Earth's rotation is not a simple rotation around an axis that would always remain parallel to itself. Earth's rotational axis itself rotates about a second axis, orthogonal to Earth's orbit, taking about 25,800 years to perform a complete rotation. This phenomenon is called the precession of the equinoxes. Because of this precession, the stars appear to move around Earth in a manner more complicated than a simple constant rotation.
For this reason, to simplify the description of Earth's orientation in astronomy and geodesy, it was conventional to chart the positions of the stars in the sky according to right ascension and declination, which are based on a frame that follows Earth's precession, and to keep track of Earth's rotation, through sidereal time, relative to this frame as well.In this reference frame, Earth's rotation is close to constant, but the stars appear to rotate slowly with a period of about 25,800 years. It is also in this reference frame that the tropical year, the year related to Earth's seasons, represents one orbit of Earth around the Sun. The precise definition of a sidereal day is the time taken for one rotation of Earth in this precessing reference frame.
In the past, time was measured by observing stars with instruments such as photographic zenith tubes and Danjon astrolabes, and the passage of stars across defined lines would be timed with the observatory clock. Then, using the right ascension of the stars from a star catalog, the time when the star should have passed through the meridian of the observatory was computed, and a correction to the time kept by the observatory clock was computed. Sidereal time was defined such that the March equinox would transit the meridian of the observatory at 0 hours local sidereal time.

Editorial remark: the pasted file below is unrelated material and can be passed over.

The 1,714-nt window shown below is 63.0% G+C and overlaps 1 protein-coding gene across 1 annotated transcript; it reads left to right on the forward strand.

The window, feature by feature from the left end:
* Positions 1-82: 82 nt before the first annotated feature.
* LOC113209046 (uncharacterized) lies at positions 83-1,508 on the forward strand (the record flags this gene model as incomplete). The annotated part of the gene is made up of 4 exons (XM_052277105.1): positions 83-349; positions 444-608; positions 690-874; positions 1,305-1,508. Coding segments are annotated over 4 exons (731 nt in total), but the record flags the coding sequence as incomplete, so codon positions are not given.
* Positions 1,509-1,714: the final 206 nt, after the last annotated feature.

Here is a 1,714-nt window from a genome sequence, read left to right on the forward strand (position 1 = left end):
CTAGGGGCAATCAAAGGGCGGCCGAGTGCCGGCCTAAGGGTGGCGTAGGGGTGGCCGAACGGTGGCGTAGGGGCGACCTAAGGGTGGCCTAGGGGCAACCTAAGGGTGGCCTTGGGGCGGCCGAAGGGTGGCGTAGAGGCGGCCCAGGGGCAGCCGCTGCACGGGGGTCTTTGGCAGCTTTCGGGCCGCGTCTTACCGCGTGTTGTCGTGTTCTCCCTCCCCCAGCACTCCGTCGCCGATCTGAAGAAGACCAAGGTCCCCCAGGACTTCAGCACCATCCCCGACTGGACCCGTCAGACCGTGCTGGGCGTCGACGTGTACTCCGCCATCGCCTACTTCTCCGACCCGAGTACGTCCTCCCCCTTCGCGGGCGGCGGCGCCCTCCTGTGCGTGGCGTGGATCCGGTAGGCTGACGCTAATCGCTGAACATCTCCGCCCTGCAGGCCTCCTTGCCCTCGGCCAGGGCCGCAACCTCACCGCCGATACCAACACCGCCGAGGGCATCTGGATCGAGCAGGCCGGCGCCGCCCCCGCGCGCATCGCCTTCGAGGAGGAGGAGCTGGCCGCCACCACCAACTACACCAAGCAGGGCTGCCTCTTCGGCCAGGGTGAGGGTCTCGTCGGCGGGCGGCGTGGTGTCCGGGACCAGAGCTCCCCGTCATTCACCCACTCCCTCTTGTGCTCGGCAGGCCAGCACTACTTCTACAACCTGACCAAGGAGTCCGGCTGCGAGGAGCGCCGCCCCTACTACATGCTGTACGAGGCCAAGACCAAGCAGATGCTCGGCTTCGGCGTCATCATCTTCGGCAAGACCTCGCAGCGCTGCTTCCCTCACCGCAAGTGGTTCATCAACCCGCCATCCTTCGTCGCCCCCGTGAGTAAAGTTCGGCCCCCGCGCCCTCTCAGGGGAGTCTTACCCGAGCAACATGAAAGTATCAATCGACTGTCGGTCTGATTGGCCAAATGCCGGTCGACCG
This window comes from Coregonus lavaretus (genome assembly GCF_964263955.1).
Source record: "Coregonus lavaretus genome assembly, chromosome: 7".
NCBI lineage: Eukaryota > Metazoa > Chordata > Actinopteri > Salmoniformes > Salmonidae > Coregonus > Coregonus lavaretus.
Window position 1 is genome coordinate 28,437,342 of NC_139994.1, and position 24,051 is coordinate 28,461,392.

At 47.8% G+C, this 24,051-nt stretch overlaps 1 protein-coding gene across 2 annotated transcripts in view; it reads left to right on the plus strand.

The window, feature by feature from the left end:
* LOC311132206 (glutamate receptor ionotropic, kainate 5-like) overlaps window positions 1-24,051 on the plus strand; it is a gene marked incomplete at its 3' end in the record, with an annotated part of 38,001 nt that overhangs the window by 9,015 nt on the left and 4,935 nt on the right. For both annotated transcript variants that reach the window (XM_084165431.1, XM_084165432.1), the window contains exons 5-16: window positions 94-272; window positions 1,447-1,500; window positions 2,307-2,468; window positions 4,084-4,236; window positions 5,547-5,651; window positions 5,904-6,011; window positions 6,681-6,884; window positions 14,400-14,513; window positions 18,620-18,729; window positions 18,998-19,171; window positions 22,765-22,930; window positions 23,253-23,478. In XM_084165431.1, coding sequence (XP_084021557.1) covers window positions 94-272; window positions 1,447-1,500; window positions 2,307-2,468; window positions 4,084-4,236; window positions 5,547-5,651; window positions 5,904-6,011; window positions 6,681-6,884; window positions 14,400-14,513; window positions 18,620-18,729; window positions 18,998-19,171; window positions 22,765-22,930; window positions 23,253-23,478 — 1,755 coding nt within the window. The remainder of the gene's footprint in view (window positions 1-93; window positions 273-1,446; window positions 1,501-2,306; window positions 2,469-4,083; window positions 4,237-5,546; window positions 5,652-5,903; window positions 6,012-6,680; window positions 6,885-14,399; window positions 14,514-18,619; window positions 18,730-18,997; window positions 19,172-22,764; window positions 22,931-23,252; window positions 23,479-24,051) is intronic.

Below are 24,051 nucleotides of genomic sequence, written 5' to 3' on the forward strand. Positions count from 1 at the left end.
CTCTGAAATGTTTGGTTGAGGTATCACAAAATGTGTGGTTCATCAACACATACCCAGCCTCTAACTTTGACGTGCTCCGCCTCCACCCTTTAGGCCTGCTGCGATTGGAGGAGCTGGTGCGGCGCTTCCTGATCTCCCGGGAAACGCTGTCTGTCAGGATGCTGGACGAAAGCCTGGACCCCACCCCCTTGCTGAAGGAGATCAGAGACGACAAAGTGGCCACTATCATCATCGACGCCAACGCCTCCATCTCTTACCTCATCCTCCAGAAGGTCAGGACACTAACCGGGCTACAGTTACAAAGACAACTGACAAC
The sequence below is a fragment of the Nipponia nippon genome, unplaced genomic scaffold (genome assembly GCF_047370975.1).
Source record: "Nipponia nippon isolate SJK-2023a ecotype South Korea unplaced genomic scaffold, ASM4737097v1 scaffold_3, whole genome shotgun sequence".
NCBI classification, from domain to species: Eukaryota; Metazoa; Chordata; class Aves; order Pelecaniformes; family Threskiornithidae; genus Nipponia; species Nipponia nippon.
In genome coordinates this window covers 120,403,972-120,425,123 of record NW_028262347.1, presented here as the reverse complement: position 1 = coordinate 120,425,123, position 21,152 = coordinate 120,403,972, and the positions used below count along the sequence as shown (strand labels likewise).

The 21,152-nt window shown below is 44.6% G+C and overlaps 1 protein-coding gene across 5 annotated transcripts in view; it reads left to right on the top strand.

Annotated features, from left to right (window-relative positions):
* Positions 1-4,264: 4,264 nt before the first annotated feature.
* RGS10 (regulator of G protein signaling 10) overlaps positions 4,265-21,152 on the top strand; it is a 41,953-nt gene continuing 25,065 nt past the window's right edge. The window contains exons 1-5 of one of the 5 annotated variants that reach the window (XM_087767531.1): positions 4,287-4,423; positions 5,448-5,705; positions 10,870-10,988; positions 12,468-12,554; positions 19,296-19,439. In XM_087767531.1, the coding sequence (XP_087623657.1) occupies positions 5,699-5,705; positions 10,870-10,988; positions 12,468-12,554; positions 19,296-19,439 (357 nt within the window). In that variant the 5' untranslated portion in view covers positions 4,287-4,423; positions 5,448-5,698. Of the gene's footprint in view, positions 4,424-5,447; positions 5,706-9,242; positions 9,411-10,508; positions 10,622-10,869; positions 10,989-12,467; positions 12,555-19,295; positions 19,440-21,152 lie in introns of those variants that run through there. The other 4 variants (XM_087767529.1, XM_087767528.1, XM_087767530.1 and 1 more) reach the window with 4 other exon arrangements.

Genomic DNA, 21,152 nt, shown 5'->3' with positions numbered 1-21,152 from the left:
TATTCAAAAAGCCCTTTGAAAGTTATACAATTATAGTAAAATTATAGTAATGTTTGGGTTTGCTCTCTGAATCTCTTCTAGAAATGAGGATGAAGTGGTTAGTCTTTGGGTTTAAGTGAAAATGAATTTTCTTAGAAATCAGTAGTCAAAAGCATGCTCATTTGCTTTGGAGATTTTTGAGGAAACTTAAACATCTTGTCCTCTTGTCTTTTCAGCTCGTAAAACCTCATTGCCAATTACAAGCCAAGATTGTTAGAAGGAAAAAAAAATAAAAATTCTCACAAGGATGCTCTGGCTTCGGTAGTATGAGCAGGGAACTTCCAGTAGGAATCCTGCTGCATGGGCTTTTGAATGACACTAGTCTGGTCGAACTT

Beginning in the 1970s the radio astronomy methods very long baseline interferometry (VLBI) and pulsar timing overtook optical instruments for the most precise astrometry. This led to the determination of UT1 (mean solar time at 0° longitude) using VLBI, a new measure of the Earth Rotation Angle, and new definitions of sidereal time. These changes were put into practice on 1 January 2003.
The Earth Rotation Angle (ERA) measures the rotation of the Earth from an origin on the celestial equator, the Celestial Intermediate Origin, that has no instantaneous motion along the equator; it was originally referred to as the non-rotating origin. ERA replaces Greenwich Apparent Sidereal Time (GAST). The origin on the celestial equator for GAST, called the true equinox, does move, due to the movement of the equator and the ecliptic. The lack of motion of the origin of ERA is considered a significant advantage.
ERA, measured in radians, is related to UT1 by the expression
where tU is the Julian UT1 date − 2451545.0.
The ERA may be converted to other units; for example, the Astronomical Almanac for the Year 2017 tabulated it in degrees, minutes, and seconds.
As an example, the Astronomical Almanac for the Year 2017 gave the ERA at 0 h 1 January 2017 UT1 as 100° 37′ 12.4365″.
Although ERA is intended to replace sidereal time, there is a need to maintain definitions for sidereal time during the transition, and when working with older data and documents.